Sen. Robert MenendezRobert MenendezConfirm Julien Neals for the district of New Jersey Puerto Rico task force asks for help in charting island's economic course Tim Kaine backs call to boost funding for Israeli missile defense MORE (D-N.J.) on Friday said it was personally “painful” for him to vote for the “border surge” amendment which aided passage of immigration reform in the Senate, but expressed optimism that the Gang of Eight’s bill was a crucial step towards resolving the contentious issue.
“It was painful to me, and not only in the sense that I believe that it’s a bad policy, as chairman of the Senate’s Foreign Relations Committee, I believe that it’s a bad policy regarding neighboring countries,” said Menendez in an interview with Univision, according to a transcript.
Supporters of the bipartisan measure were able to pull additional GOP support after an amendment from Sens. Bob CorkerBob CorkerBolton would consider serving as Trump's secretary of State Trump struggles to land punches on Dems over ISIS GOP senator: Trump calling Obama ISIS founder 'went far too far' MORE (R-Tenn.) and John HoevenJohn HoevenMajority of GOP senators to attend Trump convention Death threats against senators remained on Twitter for 2 weeks Senate panel approves funding boost for TSA MORE (R-N.D.) which amended the legislation to authorize the hiring of 20,000 more patrol agents and the construction of 700 miles of fencing along the U.S.-Mexico border.
Many GOP lawmakers had insisted on tougher border enforcement measures before signing on to any immigration proposal.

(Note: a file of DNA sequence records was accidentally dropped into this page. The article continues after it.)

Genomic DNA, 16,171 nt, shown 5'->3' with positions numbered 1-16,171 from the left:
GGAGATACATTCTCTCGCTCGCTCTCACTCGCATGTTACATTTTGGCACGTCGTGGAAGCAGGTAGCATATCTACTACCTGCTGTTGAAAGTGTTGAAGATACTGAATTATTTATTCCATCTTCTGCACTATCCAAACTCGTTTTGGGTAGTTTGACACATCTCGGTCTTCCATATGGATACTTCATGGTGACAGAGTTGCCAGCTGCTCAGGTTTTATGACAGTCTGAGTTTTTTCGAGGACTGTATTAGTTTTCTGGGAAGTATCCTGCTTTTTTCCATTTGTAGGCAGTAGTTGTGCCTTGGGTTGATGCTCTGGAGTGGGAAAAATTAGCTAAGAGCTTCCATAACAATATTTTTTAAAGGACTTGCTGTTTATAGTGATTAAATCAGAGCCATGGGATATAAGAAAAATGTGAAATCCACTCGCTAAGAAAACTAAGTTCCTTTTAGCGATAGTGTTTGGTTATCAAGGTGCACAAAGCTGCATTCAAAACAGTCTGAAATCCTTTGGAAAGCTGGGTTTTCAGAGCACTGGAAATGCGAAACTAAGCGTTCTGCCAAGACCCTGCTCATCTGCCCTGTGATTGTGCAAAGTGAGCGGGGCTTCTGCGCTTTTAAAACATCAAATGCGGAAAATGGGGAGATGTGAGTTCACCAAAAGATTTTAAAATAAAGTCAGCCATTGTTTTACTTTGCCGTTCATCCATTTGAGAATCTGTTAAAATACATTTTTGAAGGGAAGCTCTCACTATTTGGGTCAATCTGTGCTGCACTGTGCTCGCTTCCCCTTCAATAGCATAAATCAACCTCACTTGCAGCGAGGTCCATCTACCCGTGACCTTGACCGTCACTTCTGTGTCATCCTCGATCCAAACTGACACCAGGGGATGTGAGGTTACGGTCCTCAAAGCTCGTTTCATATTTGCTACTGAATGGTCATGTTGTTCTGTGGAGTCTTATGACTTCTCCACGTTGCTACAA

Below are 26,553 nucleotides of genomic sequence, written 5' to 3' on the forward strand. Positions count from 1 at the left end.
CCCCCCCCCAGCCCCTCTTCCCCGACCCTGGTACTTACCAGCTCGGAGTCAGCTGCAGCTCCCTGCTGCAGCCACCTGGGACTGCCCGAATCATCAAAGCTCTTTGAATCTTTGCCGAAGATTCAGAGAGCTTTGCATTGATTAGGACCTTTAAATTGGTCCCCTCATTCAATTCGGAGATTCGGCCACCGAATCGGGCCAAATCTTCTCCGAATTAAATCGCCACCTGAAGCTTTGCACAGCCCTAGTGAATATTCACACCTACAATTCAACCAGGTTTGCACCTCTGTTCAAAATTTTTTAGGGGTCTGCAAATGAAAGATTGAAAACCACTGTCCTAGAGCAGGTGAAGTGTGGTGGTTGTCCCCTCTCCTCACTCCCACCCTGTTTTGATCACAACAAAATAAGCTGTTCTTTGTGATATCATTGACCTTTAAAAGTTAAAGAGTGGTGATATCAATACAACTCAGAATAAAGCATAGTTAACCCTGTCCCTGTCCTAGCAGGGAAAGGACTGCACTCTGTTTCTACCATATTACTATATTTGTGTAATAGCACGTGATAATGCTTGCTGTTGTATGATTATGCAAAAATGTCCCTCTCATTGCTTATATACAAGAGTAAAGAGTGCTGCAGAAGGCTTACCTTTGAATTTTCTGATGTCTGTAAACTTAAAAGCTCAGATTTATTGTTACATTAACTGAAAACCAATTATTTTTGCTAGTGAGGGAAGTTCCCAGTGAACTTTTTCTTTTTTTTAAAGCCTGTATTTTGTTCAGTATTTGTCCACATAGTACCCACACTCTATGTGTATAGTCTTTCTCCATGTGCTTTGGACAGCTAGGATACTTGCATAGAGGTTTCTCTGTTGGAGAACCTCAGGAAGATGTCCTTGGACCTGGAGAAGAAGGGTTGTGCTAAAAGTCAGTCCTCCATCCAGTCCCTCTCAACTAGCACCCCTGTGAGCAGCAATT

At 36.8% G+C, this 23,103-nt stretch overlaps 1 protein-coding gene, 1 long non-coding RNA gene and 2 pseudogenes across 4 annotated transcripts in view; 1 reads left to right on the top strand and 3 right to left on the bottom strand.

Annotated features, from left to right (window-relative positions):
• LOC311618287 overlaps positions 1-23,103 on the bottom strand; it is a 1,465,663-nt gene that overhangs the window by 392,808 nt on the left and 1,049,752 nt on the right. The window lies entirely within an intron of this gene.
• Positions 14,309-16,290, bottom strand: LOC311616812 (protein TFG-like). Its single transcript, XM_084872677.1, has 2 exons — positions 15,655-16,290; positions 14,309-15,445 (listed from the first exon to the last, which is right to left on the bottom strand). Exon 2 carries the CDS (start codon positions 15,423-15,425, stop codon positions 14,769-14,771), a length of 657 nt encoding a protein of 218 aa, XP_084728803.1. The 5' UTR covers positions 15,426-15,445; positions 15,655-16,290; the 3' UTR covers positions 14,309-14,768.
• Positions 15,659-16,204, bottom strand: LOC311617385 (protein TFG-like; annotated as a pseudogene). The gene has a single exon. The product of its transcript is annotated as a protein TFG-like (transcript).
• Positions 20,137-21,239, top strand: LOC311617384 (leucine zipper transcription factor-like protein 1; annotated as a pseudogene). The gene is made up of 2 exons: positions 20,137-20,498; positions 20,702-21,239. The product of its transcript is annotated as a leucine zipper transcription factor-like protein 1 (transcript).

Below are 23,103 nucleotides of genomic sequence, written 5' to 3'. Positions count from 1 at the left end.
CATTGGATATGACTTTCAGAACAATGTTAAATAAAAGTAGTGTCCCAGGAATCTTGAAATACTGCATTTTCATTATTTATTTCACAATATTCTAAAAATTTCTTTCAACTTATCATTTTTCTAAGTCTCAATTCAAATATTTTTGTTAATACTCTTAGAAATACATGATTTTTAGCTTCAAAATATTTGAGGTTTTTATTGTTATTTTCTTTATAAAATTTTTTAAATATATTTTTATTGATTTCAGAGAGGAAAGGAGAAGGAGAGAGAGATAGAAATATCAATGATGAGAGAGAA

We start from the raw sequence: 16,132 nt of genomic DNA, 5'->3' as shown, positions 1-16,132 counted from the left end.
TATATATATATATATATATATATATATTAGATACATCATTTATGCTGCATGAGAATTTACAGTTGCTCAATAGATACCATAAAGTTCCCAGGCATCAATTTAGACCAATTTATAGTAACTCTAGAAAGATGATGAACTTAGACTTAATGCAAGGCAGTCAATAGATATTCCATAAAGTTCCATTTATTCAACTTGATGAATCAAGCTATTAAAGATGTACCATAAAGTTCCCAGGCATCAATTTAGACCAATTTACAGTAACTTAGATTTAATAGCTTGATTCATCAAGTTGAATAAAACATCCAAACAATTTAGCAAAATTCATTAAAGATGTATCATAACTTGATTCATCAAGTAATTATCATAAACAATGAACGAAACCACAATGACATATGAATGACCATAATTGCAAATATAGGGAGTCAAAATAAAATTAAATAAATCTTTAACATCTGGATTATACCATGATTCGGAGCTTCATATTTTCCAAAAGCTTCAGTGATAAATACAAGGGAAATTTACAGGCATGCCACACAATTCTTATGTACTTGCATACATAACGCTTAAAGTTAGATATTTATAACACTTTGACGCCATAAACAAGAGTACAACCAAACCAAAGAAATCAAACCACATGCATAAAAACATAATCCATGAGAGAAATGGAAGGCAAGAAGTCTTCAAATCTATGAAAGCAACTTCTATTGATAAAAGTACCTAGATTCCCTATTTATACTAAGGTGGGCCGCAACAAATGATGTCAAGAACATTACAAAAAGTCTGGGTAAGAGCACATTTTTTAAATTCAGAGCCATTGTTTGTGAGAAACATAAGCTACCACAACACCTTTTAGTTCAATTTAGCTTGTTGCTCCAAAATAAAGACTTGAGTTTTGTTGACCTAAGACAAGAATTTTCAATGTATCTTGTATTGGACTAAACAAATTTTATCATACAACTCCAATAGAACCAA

Menendez, who helped craft the bipartisan deal as a member of the Gang of Eight, said he accepted the changes to prevent losing another opportunity to enact immigration reform.
After 20 years … of fighting for comprehensive immigration reform, I was tired of trying to get what’s ideal and keeping millions of people in the dark and without a path to legalization and citizenship,” said Menendez. “So I accepted some difficult decisions to promote the chance for millions who work out in the open but live in hiding to finally live their lives completely in the open.”
Menendez said the strong 68-vote support should help build momentum for reform in the GOP-controlled House, but conceded legislation faced an uphill climb there.
“Well, that’s the struggle now. And I believe that a bipartisan vote, more than two thirds of the U.S. Senate voting for this law, sends a very clear message to the House Republican leaders,” he said.
Speaker John BoehnerJohn BoehnerRank-and-file GOP fear lame-duck vote on pricey funding bill New Trump campaign boss took shots at Ryan on radio show Election reveals Paul Ryan to be worst speaker in U.S. history MORE (R-Ohio) has said the House will not take up the Senate bill, instead working on its own measures. He has also vowed not to move legislation that doesn’t have the support of a majority of the GOP conference.
Menendez said there would be support for immigration reform with ah pathway to citizenship for illegal immigrants among Democrats and centrist Republicans in the House.
He said he hoped the House would act next month, but expected a delay.
“I’d like for the House to respond in July, but I don’t think it’s going to happen. That means that when they come back after the August recess, there must be pressure in September, and I’d like to see it at the end of September, starting … in October, before the end of the year,” he said.